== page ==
The Friday Tipple: Robert Frost-ini

We’re waxing poetic, Boozers. As we cozy up into the holiday season and the darkest days of winter, we yearn for snowy woods and horse-drawn sleighs, even as we profess a preference for global warming. There is something about the chill stillness of a December night that unites us all to transcend the boundaries of religion, geography, and culture.

And so we bring you the Robert Frost-ini. His poem “Stopping by Woods on a Snowy Evening” inspired us to create this December night in a glass, by combining our quick rosemary-infused vodka with a splash of Catoctin Creek’s Pearousia pear brandy. At the bottom of the glass, like a bright red cardinal perched on the snowy branch of a birch tree, is a soupçon of cranberry simple syrup, beckoning to you with its lip-puckering tartness.

Though your friends and family may be flung far and wide, you can all share in the welcoming darkness of December, as the days slowly begin to lengthen again into the promise of spring. Enjoy the moment.

The woods are lovely, dark and deep/But I have promises to keep/And miles to go before I sleep/And miles to go before I sleep. 

The Robert Frost-ini

2 ounces rosemary-infused vodka (recipe here)

1/2 ounce Pearousia or pear brandy

a few drops of Italian sweet vermouth

scant teaspoon cranberry simple syrup (recipe below)

reserved cranberries

Put vodka, Pearousia and vermouth in a cocktail shaker filled with ice. Shake vigorously. Pour cranberry simple syrup and a single cranberry into the bottom of a chilled martini glass. Strain the contents of the cocktail shaker into the glass and enjoy.

To make cranberry simple syrup:

1 cup sugar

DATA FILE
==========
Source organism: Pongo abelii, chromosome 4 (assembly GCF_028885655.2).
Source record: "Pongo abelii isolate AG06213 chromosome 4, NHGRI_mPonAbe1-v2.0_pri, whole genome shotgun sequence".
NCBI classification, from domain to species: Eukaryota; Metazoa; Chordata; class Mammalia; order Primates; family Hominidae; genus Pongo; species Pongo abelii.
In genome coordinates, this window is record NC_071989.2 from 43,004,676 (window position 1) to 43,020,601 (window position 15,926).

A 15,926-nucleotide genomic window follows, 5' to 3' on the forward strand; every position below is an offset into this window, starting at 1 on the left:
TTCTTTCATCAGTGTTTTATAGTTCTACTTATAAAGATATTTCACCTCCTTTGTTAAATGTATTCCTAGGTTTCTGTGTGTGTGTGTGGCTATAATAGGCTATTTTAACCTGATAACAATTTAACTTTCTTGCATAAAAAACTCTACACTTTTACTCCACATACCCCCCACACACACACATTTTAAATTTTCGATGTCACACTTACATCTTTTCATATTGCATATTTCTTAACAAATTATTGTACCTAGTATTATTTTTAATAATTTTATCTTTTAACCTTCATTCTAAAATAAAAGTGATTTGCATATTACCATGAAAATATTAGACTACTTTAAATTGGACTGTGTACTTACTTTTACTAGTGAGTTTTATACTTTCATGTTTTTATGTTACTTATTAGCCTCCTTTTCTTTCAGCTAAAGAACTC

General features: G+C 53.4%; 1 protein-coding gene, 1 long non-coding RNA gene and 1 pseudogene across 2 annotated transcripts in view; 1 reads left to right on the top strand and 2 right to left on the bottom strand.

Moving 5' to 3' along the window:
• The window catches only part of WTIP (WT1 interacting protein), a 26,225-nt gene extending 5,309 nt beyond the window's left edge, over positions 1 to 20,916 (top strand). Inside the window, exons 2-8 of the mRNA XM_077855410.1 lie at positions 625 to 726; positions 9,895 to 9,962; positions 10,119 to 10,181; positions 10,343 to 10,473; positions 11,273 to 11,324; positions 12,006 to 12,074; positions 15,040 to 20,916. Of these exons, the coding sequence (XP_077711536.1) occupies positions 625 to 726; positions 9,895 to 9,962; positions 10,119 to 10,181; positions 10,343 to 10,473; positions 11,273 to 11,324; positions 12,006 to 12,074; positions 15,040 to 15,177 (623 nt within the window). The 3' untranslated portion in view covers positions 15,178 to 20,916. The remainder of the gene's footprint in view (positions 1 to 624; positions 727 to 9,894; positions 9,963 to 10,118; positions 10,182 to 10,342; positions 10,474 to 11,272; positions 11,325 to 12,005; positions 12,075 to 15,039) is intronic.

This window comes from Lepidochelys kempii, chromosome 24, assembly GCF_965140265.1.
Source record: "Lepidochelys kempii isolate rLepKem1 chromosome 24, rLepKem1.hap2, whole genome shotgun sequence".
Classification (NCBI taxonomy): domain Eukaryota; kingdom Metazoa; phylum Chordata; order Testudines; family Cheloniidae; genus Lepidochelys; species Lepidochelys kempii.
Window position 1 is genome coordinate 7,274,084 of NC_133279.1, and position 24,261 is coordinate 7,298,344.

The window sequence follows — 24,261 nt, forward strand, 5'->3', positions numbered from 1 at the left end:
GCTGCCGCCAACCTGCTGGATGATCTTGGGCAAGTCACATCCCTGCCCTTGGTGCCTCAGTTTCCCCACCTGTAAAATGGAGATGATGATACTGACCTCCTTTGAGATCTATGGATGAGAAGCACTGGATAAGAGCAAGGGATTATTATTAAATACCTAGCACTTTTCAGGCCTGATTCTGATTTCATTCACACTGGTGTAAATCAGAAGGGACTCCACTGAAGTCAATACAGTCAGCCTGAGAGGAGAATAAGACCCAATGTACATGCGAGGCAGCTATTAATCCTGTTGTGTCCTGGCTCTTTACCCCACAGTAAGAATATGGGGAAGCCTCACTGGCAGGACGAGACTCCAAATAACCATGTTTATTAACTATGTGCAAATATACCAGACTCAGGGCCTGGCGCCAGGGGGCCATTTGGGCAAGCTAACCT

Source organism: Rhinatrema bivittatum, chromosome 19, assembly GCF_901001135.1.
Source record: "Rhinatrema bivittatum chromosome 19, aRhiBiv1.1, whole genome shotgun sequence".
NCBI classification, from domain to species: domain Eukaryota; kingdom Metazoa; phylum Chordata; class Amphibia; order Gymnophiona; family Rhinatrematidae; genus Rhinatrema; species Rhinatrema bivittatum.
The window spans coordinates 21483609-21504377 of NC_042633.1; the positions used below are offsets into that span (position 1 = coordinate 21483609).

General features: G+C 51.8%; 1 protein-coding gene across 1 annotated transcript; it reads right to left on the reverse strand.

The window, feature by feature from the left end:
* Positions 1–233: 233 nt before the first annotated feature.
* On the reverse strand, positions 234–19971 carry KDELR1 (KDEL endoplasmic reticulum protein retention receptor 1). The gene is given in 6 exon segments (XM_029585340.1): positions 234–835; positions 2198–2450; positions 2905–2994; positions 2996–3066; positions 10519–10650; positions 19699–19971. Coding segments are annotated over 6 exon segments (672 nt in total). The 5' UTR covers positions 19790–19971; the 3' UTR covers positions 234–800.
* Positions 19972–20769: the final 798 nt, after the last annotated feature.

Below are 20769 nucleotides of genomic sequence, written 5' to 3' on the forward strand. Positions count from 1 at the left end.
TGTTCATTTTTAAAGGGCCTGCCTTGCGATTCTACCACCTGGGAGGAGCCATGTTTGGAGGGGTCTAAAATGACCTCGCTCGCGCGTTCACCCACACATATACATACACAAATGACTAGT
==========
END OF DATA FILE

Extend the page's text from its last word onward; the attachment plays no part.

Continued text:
1 cup water

1/2 cup frozen cranberries

1/2 teaspoon orange zest

1 teaspoon gum arabic mixed with 1 teaspoon water (optional)

Combine first four ingredients in a small saucepan and bring to a simmer over medium-low heat. Allow to simmer for 30 minutes, stirring occasionally, until it thickens into a syrup*. Reserve cranberries and strain the syrup, then allow to cool.

* Optional: at this point, you can take the pan off the heat and mix in gum arabic paste, which will make the syrup thicker. Not necessary, but it has a nice texture.


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The Friday Tipple: Tex-Mex Cocoa

Brrr, Boozers. The end of November may have been unseasonably warm for many of us, but December is quickly making up for lost time. As we bundle up in our Snuggies, our thoughts naturally turn to… tequila.

Yes, dust off those bottles of agave goodness — tequila need not be only a summer refresher, and don’t forget about the triple sec. The natural bite of tequila means that it is perfectly complemented by cinnamon and cocoa, and the triple sec provides a lightly sweet citrus note — combining together for a rich and spicy winter warmer.

Because we do like a little kick to our cocoa sometimes, we chose to add a few drops of hot sauce to the mix — our local favorite is Uncle Brutha’s. It gives that extra little sizzle as you curl up next to a crackling fire. We’re also pretty sure that Tex Mex Cocoa would be the drink of choice for a midnight visitor on Christmas Eve — Santa gets a little tired of milk and cookies.

Tex Mex Cocoa

We make this with almond milk, which adds a nice nutty undertone to the cocoa. Use a good quality ground cocoa — it will add richness to the flavor.

1 heaping teaspoon ground cocoa

1 heaping teaspoon sugar

1/4 teaspoon ground cinnamon

A few drops of hot sauce

1.5 ounces silver tequila

3 ounces hot (but not boiling) almond milk (unsweetened)

triple sec

Mix cocoa, sugar, and cinnamon in the bottom of a mug. Add tequila and hot sauce and stir together into a slurry, then mix in the hot almond milk until well-incorporated. Float a little triple sec across the top. Now that’s what we call holiday cheer!